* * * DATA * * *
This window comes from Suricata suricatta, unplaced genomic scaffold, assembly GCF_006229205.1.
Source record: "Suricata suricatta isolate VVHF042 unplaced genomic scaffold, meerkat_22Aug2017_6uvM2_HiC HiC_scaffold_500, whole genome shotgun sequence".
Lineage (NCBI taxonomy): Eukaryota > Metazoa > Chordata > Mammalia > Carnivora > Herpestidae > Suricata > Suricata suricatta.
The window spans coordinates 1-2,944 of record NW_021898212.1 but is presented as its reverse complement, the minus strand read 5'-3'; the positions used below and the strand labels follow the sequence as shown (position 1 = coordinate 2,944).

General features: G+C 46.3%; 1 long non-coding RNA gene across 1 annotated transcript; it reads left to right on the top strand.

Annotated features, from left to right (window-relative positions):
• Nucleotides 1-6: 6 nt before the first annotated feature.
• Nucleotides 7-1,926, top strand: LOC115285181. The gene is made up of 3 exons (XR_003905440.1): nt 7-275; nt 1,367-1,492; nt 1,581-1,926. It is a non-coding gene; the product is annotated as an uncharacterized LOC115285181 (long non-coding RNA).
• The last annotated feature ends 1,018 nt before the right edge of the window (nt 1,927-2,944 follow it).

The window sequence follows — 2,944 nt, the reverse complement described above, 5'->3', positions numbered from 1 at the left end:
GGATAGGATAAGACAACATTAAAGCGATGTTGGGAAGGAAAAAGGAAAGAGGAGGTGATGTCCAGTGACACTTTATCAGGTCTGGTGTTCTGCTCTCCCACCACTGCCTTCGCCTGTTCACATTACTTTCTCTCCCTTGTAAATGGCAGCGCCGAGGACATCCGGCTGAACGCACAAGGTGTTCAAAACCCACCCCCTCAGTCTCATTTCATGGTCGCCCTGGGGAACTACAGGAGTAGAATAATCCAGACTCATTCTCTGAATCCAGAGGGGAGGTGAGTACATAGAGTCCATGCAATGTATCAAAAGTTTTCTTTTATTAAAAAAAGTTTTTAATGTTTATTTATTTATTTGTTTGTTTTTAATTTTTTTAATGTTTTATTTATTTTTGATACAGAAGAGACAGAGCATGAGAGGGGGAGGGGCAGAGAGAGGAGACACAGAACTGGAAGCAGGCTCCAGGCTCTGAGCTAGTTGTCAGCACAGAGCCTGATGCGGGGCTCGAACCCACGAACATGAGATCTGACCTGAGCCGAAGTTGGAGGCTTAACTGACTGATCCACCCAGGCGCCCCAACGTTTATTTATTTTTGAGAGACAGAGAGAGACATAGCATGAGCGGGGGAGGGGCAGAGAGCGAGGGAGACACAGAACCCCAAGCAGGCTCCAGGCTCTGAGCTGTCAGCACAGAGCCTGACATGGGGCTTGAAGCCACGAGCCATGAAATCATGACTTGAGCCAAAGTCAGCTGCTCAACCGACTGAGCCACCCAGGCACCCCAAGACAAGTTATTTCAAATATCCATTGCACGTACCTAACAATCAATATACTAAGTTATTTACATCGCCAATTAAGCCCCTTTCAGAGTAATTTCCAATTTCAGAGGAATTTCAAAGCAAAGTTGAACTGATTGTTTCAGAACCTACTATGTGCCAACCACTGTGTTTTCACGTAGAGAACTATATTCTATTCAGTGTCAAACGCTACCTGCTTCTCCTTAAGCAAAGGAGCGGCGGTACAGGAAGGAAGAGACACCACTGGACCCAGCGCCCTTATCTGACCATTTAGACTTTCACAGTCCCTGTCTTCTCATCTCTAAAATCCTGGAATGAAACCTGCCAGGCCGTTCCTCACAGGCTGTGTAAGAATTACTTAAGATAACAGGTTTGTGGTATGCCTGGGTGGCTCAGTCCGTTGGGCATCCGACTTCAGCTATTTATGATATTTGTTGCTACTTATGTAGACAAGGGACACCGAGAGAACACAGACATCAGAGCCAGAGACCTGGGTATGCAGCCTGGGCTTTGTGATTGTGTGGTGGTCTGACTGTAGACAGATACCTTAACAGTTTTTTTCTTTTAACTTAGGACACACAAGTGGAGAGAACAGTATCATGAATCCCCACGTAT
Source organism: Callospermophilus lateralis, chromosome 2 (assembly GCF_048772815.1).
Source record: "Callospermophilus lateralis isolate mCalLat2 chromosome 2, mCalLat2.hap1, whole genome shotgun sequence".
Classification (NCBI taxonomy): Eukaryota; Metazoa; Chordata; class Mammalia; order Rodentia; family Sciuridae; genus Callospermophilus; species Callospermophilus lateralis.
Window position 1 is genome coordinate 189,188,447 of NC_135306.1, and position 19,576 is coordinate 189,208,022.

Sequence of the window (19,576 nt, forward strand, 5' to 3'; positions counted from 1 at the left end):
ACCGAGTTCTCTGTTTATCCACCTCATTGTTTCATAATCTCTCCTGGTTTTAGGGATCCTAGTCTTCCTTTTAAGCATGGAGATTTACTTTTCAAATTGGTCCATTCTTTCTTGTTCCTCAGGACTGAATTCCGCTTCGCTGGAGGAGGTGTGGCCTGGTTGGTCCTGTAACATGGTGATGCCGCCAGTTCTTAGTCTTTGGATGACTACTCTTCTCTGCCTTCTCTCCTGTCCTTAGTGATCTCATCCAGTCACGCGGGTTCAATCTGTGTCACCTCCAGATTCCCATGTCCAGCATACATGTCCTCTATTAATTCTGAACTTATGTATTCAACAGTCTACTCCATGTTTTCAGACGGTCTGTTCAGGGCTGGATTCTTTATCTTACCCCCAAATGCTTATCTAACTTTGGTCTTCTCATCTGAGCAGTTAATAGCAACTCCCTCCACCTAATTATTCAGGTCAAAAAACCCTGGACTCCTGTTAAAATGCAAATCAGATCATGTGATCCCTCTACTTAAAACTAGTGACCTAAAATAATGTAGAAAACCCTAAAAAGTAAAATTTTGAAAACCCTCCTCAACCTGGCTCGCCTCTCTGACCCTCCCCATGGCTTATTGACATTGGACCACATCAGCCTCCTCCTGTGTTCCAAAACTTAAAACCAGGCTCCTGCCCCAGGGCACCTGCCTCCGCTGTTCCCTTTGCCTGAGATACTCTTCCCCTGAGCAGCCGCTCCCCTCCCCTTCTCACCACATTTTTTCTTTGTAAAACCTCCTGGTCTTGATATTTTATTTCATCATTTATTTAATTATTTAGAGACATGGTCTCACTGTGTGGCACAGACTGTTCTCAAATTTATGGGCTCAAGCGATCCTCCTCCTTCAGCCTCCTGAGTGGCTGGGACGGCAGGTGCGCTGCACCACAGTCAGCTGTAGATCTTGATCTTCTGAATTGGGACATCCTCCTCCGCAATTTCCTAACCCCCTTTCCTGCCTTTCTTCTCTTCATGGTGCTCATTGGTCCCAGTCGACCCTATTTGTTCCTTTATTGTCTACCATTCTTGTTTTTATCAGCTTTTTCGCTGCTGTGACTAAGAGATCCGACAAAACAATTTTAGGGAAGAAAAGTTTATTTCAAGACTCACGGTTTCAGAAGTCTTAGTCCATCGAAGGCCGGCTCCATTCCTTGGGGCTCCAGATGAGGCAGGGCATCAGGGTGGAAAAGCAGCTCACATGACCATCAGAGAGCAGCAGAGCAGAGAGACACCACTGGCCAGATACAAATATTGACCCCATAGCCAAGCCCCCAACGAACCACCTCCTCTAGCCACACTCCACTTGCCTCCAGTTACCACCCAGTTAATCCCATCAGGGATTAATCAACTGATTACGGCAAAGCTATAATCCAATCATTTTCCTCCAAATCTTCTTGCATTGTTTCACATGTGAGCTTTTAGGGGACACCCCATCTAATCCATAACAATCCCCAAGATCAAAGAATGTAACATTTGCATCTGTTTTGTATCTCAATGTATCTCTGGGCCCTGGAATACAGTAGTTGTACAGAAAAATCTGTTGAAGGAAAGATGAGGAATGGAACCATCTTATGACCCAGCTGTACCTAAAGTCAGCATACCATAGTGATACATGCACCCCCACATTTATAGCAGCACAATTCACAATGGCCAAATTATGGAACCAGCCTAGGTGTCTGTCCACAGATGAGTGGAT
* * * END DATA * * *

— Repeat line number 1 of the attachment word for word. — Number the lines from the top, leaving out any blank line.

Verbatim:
This window comes from Suricata suricatta, unplaced genomic scaffold, assembly GCF_006229205.1.